Ching Ming

Apr. 23rd, 2012 07:55 pm
nirinia: (Default)
I'm supposed to be reading about causation (and I'm barely resisting a terrible quote about cause and effect), so what better time to update LJ? I think I've forgotten to mention that we went to Hong Kong over Easter. It's a strange city, they've built skyscrapers in the water. The city itself is partly on the Hong Kong Island, and partly on the mainland. By filling in the harbour, they've got additional space, but there is very little water left. I think there must be more skyscrapers than in Manhattan. And in-between all the glass towers there is an occasional market, with stainless steel outdoors kitchens in the street, fish in polystyrene tanks and derelict Chinese medicine shops.

Because there is so little space on the ground level, they've built into the hillside behind. The streets are often cramped and winding, which makes travel upwards difficult. In order to make things easier they built the worlds longest escalator. It is outdoors, moves between the houses and up from the lowest city level to the mid-levels. If you live in the mid-levels and work in the lower levels of Central, you could go out of your flat, take the escalators to work and stay dry most of the way. And there are elevated, roofed gangways between the buildings. You can get off the underground, go up to the gangways and walk through most of Central, I think. I felt disconnected from the city on the gangways, they were stainless steel and full of people, but you looked down on the traffic and the streets.

We lived in Sha Tin, at the Mission station my great great grandfather built, Tao Fong Shan, where my grandfather grew up. Sha Tin is in the New Territories, one of the cities the government built to house the masses of refugees after the war. It consists mostly of government housing projects, massive shopping centres and cultural buildings around the river. There's the same odd juxtaposition of very old and very modern. On the city's edge there are old houses, a Buddhist temple and small cemeteries in the hillside.

The Buddhist temple, Ten Thousand Buddhas Monastery, has become a tourist trap, despite some four hundred steps to reach the top. When we got there there were people queuing everywhere. Streets were roped off, police officers direct people through the throng. We were in the middle of Ching Ming, the Chinese all hallow's eve or festival of the dead. They burn paper money, paper food, clothes and incense as an offering to their ancestors. The Chinese are a practical people, they don't offer real food, everything is made of paper. All this is sold in temporary boots across the city on Ching Ming.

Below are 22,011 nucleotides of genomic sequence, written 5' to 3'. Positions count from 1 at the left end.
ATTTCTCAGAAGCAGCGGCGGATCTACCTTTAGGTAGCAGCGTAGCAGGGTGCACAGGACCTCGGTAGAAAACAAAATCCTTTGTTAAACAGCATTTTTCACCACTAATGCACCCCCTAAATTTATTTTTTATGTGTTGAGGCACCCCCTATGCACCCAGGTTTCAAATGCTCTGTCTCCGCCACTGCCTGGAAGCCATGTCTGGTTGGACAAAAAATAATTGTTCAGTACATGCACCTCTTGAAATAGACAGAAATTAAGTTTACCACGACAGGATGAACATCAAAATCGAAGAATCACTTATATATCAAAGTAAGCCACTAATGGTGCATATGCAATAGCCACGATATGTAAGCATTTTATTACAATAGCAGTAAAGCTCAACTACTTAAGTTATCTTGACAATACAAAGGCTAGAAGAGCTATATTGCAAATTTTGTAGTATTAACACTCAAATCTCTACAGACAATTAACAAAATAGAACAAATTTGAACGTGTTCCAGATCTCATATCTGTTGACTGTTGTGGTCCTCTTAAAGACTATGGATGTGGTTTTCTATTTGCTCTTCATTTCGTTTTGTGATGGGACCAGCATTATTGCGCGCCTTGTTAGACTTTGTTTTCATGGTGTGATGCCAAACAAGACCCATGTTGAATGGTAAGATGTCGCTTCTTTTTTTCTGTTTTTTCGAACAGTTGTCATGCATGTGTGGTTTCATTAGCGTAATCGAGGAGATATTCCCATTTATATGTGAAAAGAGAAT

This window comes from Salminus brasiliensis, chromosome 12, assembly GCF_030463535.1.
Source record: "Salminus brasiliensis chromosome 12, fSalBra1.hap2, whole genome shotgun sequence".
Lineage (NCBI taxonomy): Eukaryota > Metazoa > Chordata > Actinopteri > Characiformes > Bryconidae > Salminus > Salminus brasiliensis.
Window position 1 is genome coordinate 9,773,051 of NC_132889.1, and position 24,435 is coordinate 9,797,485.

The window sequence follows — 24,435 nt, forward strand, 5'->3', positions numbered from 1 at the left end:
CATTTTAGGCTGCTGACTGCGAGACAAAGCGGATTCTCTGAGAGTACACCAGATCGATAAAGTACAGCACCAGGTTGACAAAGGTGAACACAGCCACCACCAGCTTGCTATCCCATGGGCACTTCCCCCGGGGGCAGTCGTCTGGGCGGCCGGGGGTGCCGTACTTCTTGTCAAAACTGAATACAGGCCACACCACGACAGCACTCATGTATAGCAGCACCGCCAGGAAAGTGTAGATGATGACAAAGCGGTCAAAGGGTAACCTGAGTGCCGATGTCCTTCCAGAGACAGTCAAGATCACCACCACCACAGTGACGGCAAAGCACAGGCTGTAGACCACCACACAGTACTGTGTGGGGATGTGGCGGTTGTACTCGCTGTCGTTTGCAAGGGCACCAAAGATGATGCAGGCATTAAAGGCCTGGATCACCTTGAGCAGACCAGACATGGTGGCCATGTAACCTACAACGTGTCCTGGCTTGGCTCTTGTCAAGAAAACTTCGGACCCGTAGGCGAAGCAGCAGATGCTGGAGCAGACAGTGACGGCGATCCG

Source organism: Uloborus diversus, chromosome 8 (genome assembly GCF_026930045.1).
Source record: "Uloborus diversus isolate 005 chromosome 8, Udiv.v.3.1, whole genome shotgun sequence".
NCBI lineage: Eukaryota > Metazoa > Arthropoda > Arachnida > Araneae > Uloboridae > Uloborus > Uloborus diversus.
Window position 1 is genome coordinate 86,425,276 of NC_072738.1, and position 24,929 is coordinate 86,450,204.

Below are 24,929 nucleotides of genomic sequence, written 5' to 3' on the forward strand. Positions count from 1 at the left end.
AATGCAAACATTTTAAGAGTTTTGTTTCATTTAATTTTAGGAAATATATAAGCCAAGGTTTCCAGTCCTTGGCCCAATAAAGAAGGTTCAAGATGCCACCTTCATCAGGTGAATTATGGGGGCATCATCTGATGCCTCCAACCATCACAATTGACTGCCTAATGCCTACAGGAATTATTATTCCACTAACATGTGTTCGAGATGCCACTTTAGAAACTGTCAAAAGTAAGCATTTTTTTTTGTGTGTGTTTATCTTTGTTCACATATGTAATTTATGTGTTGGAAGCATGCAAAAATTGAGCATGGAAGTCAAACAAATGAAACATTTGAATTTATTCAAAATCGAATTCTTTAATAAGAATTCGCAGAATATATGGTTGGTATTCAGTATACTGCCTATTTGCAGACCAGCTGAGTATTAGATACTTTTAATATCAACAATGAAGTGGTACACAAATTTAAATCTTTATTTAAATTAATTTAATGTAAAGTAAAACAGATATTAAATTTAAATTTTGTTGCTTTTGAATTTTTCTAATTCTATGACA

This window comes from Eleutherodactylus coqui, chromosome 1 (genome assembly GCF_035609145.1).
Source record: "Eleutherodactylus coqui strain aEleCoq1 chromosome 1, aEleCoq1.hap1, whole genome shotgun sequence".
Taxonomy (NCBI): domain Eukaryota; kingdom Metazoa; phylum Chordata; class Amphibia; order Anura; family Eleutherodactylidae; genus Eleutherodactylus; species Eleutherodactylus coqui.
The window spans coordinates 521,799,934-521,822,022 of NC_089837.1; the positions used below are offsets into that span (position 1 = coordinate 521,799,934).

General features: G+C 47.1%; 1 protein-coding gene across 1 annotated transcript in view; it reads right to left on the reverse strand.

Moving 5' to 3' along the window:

On the final day, After a turn on the escalators, we ended up in SoHo (South of Hollywood Street). There are a lot of expatriates in Hong Kong, particularly European bankers, and they've created a European refuge in SoHo. English pubs, Greek, Russian and Italian restaurants. We found an Italian place that was built into an alley, where the proprietor had never been to Europe, but played Italian opera and served Limoncello after lunch. Most of the customers were not Chinese, but the three who were sat next to us, and were fascinated by how we ate, it seemed. I had an asparagus soup as a starter, and the lady next to me watched in fascination as I used my spoon. I caught her mirroring my eating, though she was having pizza. I expect it's the first and last time I will ever feel exotic with a spoon. The roles were reversed, I spent much of the holiday looking covertly at the locals eating, trying to copy them.

We had drinks on the top of the Peak, ate living sponge soaked in a spicy sauce, fried squid balls the texture of bouncy balls, dried jellyfish and got caught in unseasonably heavy rain at the Ladies Market. The forecast promised a light shower; I stood in water to my ankles in the street. My umbrella developed a hole in the middle, we bought flip-flops and walked through half of Kowloon to the Jade Market. And I scared a local man to death on the way. My brother and I were both sick of complaints, I had had enough of the rain and he dared me to jump in a puddle. I ran towards it, and jumped squarely in, umbrella sticking out and flip-flops nearly flying off. Grandfather says they call whites 'sea-devils', and the poor man who stood across the road looked like he had just had all his worst fears confirmed. I should have grinned and shouted, 'Ching Ming!' Ching Ming turned into a greeting and/or an expletive after a few days of use.

October 2012

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